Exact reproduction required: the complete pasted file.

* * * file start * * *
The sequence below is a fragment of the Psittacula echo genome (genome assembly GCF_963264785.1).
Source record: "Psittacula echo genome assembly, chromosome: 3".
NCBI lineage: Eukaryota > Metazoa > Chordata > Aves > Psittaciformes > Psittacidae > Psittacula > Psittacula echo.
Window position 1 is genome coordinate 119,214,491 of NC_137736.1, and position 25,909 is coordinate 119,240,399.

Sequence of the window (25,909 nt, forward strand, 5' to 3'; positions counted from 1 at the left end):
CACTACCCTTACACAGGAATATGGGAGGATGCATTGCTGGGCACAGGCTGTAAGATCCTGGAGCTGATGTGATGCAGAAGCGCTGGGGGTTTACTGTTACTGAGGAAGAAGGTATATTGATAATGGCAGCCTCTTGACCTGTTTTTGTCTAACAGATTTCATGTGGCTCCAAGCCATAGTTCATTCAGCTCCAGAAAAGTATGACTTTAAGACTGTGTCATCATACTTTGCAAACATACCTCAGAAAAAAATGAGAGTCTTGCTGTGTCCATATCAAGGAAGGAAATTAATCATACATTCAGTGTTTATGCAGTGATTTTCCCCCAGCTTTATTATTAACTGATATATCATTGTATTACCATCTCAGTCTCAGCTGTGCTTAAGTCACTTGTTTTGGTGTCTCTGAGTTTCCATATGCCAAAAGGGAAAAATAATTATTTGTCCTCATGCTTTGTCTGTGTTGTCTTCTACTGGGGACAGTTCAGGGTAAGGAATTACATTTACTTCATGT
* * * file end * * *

The sequence below is a fragment of the Psittacula echo genome (genome assembly GCF_963264785.1).
Source record: "Psittacula echo genome assembly, chromosome: 3".
NCBI lineage: Eukaryota > Metazoa > Chordata > Aves > Psittaciformes > Psittacidae > Psittacula > Psittacula echo.
Window position 1 is genome coordinate 119,214,491 of NC_137736.1, and position 25,909 is coordinate 119,240,399.

Sequence of the window (25,909 nt, forward strand, 5' to 3'; positions counted from 1 at the left end):
CACTACCCTTACACAGGAATATGGGAGGATGCATTGCTGGGCACAGGCTGTAAGATCCTGGAGCTGATGTGATGCAGAAGCGCTGGGGGTTTACTGTTACTGAGGAAGAAGGTATATTGATAATGGCAGCCTCTTGACCTGTTTTTGTCTAACAGATTTCATGTGGCTCCAAGCCATAGTTCATTCAGCTCCAGAAAAGTATGACTTTAAGACTGTGTCATCATACTTTGCAAACATACCTCAGAAAAAAATGAGAGTCTTGCTGTGTCCATATCAAGGAAGGAAATTAATCATACATTCAGTGTTTATGCAGTGATTTTCCCCCAGCTTTATTATTAACTGATATATCATTGTATTACCATCTCAGTCTCAGCTGTGCTTAAGTCACTTGTTTTGGTGTCTCTGAGTTTCCATATGCCAAAAGGGAAAAATAATTATTTGTCCTCATGCTTTGTCTGTGTTGTCTTCTACTGGGGACAGTTCAGGGTAAGGAATTACATTTACTTCATGT